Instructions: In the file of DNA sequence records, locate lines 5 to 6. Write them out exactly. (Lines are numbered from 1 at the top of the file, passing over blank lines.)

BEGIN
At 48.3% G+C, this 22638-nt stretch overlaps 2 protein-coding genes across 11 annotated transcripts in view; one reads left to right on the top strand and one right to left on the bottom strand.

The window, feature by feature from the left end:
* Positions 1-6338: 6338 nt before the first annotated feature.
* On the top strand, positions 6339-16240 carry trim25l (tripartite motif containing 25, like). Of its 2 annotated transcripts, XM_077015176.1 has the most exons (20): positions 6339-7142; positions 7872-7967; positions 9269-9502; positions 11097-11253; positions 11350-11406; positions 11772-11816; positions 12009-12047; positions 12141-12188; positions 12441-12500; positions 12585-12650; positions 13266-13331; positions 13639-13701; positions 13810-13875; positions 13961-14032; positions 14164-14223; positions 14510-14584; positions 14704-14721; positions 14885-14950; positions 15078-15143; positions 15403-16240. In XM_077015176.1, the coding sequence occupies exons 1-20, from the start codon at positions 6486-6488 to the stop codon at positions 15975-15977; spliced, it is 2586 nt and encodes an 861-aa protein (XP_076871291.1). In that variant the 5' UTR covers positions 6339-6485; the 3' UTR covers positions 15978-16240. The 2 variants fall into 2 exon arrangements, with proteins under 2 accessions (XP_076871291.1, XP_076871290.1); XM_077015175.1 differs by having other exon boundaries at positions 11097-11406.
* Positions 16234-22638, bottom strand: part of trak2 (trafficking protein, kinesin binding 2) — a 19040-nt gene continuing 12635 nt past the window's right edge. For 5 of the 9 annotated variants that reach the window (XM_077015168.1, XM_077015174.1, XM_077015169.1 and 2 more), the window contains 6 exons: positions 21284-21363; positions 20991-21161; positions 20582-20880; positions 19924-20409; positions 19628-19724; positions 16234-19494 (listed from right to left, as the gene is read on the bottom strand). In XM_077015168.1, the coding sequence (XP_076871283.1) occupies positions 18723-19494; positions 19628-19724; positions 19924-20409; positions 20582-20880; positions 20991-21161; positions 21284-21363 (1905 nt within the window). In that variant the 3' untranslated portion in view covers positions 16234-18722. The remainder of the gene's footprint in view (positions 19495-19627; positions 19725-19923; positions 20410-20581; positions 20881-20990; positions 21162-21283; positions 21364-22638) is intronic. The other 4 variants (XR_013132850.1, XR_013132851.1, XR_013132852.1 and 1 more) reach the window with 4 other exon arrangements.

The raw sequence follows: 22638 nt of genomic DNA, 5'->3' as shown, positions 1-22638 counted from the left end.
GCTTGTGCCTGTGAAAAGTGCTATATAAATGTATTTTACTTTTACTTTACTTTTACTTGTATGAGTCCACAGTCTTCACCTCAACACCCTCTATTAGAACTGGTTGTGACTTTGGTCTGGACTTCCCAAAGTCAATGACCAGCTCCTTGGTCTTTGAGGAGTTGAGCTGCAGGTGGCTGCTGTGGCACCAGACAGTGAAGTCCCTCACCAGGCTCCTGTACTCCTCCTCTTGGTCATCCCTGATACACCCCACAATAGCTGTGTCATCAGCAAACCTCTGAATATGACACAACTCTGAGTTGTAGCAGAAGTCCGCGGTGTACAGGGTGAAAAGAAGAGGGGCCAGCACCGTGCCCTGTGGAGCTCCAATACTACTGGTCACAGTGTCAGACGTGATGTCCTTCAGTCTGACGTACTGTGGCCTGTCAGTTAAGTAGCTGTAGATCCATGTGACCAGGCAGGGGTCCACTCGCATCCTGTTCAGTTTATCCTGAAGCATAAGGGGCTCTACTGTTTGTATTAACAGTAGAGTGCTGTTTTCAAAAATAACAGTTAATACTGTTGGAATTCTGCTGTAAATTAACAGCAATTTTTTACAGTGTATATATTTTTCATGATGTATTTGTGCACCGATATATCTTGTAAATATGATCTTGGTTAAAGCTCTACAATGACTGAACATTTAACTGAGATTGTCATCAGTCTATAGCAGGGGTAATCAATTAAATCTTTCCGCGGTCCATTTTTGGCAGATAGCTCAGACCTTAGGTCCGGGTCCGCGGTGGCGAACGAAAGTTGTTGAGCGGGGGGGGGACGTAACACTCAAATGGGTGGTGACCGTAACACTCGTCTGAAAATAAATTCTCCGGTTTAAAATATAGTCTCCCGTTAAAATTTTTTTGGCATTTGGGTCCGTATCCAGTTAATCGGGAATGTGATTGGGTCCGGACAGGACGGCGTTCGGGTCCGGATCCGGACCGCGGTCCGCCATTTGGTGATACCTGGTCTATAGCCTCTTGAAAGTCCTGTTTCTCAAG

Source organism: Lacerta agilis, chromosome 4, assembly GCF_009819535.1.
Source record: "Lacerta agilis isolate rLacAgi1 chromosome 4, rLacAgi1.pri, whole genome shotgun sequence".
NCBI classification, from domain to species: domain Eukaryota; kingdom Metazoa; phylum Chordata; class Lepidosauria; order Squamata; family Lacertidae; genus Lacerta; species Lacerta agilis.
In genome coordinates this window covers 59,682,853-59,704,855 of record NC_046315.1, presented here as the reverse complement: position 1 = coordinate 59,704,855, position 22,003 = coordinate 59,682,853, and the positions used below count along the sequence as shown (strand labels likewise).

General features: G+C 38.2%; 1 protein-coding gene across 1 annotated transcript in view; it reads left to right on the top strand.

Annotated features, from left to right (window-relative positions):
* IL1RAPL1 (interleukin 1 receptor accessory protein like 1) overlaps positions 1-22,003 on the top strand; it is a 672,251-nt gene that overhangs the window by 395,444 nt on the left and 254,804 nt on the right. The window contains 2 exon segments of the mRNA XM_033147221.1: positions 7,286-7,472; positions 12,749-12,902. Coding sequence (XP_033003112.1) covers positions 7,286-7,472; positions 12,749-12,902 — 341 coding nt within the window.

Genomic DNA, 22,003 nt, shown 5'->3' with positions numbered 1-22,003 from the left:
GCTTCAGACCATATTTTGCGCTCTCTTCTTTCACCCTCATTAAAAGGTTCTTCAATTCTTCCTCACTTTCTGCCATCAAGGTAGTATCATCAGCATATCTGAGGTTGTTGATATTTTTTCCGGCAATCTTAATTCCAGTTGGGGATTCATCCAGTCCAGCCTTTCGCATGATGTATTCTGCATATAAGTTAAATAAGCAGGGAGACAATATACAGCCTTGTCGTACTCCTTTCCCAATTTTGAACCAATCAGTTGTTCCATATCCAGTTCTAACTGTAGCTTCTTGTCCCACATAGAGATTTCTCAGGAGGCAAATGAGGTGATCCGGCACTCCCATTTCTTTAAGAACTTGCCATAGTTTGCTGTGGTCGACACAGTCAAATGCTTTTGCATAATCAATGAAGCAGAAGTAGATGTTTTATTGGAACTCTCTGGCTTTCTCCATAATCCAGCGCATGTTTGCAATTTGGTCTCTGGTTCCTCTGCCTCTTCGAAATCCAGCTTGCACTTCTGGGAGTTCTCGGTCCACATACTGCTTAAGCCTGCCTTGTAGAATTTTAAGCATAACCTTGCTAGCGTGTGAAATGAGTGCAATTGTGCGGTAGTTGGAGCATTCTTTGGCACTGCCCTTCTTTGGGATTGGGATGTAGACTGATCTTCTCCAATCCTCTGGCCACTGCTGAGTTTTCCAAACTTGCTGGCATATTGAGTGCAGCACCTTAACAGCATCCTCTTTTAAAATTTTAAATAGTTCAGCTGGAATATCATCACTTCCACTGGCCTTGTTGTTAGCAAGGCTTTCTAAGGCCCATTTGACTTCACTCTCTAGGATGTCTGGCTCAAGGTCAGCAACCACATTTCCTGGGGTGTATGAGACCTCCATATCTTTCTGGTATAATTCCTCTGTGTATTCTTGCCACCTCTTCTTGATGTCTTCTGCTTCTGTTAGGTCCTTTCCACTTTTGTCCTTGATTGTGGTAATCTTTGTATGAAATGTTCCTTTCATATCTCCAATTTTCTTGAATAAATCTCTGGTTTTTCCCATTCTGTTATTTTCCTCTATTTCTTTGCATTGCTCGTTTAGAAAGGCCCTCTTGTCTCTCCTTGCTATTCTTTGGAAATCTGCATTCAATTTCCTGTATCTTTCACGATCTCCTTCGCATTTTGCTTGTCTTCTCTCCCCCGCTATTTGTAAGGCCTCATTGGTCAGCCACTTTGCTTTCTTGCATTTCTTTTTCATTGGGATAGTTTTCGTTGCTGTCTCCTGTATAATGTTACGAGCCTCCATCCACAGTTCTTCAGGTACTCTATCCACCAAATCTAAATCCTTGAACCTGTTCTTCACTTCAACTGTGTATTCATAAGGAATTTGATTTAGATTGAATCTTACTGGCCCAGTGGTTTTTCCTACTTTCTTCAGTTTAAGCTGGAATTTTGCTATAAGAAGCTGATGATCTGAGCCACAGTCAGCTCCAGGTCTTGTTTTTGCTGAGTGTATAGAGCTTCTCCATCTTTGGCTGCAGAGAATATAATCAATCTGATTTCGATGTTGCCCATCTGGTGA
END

* Positions 16234-22638, bottom strand: part of trak2 (trafficking protein, kinesin binding 2) — a 19040-nt gene continuing 12635 nt past the window's right edge. For 5 of the 9 annotated variants that reach the window (XM_077015168.1, XM_077015174.1, XM_077015169.1 and 2 more), the window contains 6 exons: positions 21284-21363; positions 20991-21161; positions 20582-20880; positions 19924-20409; positions 19628-19724; positions 16234-19494 (listed from right to left, as the gene is read on the bottom strand). In XM_077015168.1, the coding sequence (XP_076871283.1) occupies positions 18723-19494; positions 19628-19724; positions 19924-20409; positions 20582-20880; positions 20991-21161; positions 21284-21363 (1905 nt within the window). In that variant the 3' untranslated portion in view covers positions 16234-18722. The remainder of the gene's footprint in view (positions 19495-19627; positions 19725-19923; positions 20410-20581; positions 20881-20990; positions 21162-21283; positions 21364-22638) is intronic. The other 4 variants (XR_013132850.1, XR_013132851.1, XR_013132852.1 and 1 more) reach the window with 4 other exon arrangements.

The raw sequence follows: 22638 nt of genomic DNA, 5'->3' as shown, positions 1-22638 counted from the left end.